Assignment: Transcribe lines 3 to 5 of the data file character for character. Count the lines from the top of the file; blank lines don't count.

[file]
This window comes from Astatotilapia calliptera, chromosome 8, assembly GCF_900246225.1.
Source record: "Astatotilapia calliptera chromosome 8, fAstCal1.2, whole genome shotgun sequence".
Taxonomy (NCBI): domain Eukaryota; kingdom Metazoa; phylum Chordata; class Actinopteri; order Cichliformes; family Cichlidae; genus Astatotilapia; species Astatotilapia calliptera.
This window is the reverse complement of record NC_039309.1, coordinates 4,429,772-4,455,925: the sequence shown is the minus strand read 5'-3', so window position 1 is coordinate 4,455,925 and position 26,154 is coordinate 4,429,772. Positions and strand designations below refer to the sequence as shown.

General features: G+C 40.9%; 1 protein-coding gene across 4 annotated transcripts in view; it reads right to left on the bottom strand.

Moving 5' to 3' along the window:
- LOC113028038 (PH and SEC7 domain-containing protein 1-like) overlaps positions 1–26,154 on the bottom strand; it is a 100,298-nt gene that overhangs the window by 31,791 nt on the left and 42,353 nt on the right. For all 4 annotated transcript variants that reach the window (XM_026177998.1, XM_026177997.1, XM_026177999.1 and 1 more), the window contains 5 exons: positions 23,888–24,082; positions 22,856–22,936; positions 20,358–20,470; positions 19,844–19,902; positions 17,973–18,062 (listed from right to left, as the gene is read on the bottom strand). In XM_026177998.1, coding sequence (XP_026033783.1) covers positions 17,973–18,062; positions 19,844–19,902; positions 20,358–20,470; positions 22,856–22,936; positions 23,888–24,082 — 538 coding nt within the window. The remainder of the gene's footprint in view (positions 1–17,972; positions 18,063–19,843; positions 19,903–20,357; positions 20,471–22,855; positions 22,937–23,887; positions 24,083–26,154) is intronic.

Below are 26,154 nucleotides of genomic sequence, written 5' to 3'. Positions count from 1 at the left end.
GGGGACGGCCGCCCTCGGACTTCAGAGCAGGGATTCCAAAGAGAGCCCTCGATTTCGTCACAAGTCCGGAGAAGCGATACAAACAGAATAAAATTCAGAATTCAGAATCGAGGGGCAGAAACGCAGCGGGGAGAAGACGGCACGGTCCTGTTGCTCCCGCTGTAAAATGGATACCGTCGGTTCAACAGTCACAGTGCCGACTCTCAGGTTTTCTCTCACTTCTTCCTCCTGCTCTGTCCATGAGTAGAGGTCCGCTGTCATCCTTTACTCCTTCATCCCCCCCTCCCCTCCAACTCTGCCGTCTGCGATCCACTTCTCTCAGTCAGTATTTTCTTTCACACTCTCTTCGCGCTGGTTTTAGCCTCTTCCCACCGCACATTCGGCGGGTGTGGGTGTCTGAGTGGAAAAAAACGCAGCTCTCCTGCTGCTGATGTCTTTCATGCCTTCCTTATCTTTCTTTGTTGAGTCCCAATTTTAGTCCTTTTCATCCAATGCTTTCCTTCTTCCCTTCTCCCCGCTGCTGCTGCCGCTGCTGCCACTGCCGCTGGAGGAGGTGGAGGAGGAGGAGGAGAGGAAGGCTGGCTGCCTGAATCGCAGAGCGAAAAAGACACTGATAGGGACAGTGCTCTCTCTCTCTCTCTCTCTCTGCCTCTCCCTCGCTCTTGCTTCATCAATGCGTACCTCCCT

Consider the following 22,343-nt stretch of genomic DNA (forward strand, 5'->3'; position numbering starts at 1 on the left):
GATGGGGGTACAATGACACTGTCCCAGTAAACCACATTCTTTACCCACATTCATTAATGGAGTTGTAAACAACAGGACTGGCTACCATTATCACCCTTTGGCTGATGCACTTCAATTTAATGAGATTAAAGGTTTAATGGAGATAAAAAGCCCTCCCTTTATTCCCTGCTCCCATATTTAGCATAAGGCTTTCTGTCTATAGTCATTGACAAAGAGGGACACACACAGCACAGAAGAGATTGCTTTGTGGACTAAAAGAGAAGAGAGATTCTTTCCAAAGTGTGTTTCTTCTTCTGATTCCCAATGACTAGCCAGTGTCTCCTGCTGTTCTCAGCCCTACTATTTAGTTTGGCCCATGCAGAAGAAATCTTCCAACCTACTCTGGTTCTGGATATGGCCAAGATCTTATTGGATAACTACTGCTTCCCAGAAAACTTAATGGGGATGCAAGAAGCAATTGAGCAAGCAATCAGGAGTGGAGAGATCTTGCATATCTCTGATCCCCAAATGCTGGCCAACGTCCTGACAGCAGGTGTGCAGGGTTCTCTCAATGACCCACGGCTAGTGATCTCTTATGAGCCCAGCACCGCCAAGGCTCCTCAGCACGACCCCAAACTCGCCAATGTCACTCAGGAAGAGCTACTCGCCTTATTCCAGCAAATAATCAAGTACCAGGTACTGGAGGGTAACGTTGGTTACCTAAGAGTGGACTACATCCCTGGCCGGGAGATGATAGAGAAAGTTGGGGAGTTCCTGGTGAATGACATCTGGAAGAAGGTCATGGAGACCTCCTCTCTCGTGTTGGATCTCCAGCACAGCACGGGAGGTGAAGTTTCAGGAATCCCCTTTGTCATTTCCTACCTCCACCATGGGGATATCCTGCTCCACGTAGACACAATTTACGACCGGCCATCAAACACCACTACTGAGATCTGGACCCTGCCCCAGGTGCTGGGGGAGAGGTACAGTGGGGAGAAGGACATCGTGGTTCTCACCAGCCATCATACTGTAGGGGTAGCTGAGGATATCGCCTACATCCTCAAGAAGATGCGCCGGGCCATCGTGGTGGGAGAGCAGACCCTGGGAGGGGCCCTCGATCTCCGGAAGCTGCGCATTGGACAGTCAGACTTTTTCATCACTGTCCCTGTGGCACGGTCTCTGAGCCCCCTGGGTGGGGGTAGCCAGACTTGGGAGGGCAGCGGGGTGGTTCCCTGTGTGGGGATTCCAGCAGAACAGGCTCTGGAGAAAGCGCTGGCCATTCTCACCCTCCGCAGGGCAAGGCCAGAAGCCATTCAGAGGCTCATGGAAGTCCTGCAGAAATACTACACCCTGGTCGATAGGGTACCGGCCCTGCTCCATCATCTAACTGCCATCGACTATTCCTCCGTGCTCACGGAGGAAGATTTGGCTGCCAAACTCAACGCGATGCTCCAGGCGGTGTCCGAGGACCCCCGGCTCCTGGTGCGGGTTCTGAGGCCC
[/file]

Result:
Taxonomy (NCBI): domain Eukaryota; kingdom Metazoa; phylum Chordata; class Actinopteri; order Cichliformes; family Cichlidae; genus Astatotilapia; species Astatotilapia calliptera.
This window is the reverse complement of record NC_039309.1, coordinates 4,429,772-4,455,925: the sequence shown is the minus strand read 5'-3', so window position 1 is coordinate 4,455,925 and position 26,154 is coordinate 4,429,772. Positions and strand designations below refer to the sequence as shown.

General features: G+C 40.9%; 1 protein-coding gene across 4 annotated transcripts in view; it reads right to left on the bottom strand.